Some parents aren't married. They chose to live together without getting married. In legal terms, this is called a “Common Law” relationship.
When common-law parents stop living together, they don't have to get a divorce, because there is no marriage to end. But they do need to decide what will happen to their kids and how they will divide their property.
The laws about custody and access are the same for married couples as they are for common-law couples. Parents need to decide on living arrangements for the kids and to decide on visitation rights, so that both parents have the opportunity to spend time with the kids.
Common-law parents — parents who chose to live together without getting married — don't have to get a divorce, because there is no marriage to end. But they do need to decide what will happen to their children and how they will divide their property.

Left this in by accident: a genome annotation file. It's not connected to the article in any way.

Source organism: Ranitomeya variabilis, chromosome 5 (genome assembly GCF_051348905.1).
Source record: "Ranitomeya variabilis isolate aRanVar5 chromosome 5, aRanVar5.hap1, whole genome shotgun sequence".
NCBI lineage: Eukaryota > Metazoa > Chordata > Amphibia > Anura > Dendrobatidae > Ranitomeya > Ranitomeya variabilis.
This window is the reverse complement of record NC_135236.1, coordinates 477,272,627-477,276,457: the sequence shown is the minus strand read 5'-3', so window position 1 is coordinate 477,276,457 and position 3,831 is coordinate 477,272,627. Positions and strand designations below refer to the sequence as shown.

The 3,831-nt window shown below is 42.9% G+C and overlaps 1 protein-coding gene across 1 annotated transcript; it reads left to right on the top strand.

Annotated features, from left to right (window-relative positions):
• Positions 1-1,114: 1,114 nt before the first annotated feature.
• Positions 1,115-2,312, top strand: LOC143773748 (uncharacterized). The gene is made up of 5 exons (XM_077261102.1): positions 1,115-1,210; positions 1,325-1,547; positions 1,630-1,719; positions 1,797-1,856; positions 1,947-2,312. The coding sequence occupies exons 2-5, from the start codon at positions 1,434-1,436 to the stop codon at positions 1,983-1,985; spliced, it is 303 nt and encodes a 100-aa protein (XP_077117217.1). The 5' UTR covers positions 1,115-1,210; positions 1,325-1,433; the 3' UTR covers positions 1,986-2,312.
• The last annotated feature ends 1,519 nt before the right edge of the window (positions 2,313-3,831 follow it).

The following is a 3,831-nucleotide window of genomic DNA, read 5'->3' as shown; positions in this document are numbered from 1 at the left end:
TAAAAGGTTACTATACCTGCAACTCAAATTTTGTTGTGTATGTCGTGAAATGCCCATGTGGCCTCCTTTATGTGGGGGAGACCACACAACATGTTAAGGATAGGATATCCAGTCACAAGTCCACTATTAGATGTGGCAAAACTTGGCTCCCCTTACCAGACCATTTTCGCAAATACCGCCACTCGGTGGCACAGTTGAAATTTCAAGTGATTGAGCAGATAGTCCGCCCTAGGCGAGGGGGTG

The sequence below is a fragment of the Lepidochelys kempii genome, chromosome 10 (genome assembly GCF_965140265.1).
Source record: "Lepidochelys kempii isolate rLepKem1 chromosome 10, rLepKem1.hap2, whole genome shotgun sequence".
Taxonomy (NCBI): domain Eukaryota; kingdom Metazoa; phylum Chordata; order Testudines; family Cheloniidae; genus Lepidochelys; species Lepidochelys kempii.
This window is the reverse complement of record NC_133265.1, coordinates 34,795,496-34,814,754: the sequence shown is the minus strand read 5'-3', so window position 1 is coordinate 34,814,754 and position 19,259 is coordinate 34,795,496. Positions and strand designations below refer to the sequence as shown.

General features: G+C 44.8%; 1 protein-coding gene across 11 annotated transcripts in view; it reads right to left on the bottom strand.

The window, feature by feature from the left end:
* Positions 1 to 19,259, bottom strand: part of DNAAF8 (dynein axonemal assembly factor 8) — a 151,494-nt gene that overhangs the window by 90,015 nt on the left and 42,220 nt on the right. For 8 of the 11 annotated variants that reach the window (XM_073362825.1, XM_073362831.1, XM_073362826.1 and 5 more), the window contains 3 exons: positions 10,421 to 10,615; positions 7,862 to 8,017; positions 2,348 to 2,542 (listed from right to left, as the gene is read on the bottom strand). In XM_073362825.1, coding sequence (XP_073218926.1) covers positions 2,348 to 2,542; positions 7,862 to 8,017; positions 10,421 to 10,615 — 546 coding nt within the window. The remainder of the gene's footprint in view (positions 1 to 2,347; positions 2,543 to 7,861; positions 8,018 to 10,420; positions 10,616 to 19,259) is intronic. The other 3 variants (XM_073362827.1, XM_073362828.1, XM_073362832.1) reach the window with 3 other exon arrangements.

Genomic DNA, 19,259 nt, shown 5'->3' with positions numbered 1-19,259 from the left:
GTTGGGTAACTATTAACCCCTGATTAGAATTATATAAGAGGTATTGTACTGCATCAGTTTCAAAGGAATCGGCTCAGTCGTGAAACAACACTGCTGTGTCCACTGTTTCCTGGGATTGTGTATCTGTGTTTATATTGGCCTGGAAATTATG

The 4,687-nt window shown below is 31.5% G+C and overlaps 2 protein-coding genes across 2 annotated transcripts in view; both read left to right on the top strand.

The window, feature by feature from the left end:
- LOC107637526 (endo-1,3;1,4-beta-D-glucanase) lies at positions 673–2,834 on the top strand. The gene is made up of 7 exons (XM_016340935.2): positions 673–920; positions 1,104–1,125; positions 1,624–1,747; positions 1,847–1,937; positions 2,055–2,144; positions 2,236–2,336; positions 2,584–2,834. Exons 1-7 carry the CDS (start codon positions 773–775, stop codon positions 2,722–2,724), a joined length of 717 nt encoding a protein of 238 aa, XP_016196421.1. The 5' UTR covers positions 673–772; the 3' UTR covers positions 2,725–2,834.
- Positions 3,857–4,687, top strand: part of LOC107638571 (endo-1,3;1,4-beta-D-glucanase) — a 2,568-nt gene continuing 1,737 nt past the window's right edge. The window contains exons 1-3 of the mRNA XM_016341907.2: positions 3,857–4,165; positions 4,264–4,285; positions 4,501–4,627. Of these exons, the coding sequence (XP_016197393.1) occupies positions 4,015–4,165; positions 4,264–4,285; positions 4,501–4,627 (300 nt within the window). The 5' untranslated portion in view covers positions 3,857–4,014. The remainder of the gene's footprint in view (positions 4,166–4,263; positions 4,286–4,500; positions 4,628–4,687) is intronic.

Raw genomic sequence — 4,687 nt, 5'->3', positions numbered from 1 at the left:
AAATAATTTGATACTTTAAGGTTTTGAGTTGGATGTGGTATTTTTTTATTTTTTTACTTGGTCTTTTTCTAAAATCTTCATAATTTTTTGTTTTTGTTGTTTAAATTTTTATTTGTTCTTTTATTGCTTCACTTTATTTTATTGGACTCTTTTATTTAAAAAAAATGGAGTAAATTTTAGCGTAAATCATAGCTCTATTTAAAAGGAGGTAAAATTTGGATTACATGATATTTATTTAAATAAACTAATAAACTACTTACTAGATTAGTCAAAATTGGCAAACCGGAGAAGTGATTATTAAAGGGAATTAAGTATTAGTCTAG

Ideally, your parents will make the decisions together about who you will live with and how that will work. Your opinion should be taken into account.
If they can't decide themselves, they might go to a mediator for help in reaching an agreement. Or they might have to go to court and have a judge make the decisions for them.
When two people have been living together and they decide not to live together anymore, they are separated. However, when married people separate, their marriage has not yet ended. They have to get a divorce to legally end a marriage. Common-law couples don't have to get a divorce, because there is no marriage to end.